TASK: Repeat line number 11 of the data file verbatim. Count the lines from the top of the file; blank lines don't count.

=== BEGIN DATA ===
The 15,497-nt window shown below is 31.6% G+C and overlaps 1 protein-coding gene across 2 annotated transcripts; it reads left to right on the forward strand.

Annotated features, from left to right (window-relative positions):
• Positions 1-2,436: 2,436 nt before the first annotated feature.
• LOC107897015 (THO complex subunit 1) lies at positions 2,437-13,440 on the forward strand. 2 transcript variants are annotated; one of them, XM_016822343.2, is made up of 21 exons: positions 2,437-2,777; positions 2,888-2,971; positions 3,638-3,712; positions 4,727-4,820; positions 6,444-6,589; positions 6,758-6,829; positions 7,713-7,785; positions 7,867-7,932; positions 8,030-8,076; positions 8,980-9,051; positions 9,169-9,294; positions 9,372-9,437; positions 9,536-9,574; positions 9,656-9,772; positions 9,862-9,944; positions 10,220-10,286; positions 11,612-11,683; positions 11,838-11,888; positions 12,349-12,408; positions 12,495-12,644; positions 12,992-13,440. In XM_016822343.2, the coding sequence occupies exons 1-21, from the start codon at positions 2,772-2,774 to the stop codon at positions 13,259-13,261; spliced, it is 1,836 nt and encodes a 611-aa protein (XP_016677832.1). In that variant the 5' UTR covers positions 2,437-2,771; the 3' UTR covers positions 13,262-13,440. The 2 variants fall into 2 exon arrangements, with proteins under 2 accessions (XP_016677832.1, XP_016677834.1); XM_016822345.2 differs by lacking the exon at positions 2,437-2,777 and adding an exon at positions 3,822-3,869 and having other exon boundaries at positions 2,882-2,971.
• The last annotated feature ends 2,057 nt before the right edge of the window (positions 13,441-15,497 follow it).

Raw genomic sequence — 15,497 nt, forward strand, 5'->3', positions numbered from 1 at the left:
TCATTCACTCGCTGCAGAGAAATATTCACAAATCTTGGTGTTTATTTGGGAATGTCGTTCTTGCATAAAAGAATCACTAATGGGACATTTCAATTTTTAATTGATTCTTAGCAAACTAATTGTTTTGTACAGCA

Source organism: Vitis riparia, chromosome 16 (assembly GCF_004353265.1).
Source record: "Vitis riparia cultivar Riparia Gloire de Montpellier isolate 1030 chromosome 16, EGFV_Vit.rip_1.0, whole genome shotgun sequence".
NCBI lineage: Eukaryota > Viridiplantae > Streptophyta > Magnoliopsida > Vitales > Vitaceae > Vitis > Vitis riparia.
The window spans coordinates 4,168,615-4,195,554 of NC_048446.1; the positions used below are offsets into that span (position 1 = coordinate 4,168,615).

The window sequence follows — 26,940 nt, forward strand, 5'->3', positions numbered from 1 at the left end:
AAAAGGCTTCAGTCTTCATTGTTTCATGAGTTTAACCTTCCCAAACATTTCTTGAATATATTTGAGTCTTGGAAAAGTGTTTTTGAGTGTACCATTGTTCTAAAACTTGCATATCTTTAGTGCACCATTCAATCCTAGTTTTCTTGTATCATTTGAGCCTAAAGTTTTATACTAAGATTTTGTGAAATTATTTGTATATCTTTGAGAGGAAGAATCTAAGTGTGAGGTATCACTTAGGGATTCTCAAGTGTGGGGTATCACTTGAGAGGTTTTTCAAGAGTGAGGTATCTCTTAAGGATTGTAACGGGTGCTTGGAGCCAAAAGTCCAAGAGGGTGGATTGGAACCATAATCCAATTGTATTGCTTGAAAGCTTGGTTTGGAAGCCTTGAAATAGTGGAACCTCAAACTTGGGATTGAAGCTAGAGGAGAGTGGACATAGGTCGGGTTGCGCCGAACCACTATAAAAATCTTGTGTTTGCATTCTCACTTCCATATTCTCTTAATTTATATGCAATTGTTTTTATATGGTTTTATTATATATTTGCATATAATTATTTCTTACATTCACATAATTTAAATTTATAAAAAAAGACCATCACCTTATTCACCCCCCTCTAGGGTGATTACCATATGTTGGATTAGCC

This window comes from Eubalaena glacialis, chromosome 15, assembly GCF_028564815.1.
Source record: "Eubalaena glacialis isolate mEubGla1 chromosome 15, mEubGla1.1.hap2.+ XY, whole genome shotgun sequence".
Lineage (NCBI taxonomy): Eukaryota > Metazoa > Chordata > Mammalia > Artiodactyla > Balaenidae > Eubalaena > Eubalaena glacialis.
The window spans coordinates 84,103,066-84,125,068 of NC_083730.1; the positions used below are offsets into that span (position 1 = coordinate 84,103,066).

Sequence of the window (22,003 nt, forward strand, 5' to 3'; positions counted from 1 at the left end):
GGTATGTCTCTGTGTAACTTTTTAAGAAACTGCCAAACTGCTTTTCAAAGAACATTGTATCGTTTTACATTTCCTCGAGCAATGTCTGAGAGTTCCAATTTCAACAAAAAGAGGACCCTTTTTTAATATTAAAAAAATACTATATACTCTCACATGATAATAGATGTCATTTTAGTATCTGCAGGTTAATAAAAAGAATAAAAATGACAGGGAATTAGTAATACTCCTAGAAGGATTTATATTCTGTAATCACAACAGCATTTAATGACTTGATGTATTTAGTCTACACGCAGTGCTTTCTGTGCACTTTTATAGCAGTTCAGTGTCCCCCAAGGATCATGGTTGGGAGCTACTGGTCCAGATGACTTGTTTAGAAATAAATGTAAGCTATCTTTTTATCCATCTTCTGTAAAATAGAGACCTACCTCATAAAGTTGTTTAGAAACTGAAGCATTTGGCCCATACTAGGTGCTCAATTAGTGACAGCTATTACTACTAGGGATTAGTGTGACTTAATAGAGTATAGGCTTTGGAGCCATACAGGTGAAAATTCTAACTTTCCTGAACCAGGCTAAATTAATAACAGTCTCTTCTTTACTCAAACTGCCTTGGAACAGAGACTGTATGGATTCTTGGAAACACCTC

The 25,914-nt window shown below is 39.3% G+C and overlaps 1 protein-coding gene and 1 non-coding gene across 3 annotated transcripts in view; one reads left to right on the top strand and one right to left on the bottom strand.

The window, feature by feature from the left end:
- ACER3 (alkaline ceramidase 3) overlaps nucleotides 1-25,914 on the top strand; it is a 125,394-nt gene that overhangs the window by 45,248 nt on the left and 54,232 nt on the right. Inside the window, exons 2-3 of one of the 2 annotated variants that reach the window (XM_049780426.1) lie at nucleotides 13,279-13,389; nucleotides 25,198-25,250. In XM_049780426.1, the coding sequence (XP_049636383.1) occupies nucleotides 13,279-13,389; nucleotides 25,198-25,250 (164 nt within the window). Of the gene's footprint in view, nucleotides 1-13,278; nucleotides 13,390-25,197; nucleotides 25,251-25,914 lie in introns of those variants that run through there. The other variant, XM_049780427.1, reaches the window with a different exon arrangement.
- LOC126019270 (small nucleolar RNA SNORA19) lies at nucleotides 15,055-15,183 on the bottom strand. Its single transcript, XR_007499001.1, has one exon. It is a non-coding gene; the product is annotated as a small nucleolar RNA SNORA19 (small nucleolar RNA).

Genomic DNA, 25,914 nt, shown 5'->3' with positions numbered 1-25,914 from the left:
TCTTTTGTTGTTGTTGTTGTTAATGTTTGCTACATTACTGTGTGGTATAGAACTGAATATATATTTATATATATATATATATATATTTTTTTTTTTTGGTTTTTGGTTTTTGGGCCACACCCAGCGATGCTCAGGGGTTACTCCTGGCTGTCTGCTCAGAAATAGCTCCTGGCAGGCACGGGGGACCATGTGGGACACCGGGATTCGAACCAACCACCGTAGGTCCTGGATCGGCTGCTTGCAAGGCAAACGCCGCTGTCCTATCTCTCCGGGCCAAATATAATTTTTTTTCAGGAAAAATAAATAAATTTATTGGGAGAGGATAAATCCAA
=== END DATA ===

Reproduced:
The window spans coordinates 4,168,615-4,195,554 of NC_048446.1; the positions used below are offsets into that span (position 1 = coordinate 4,168,615).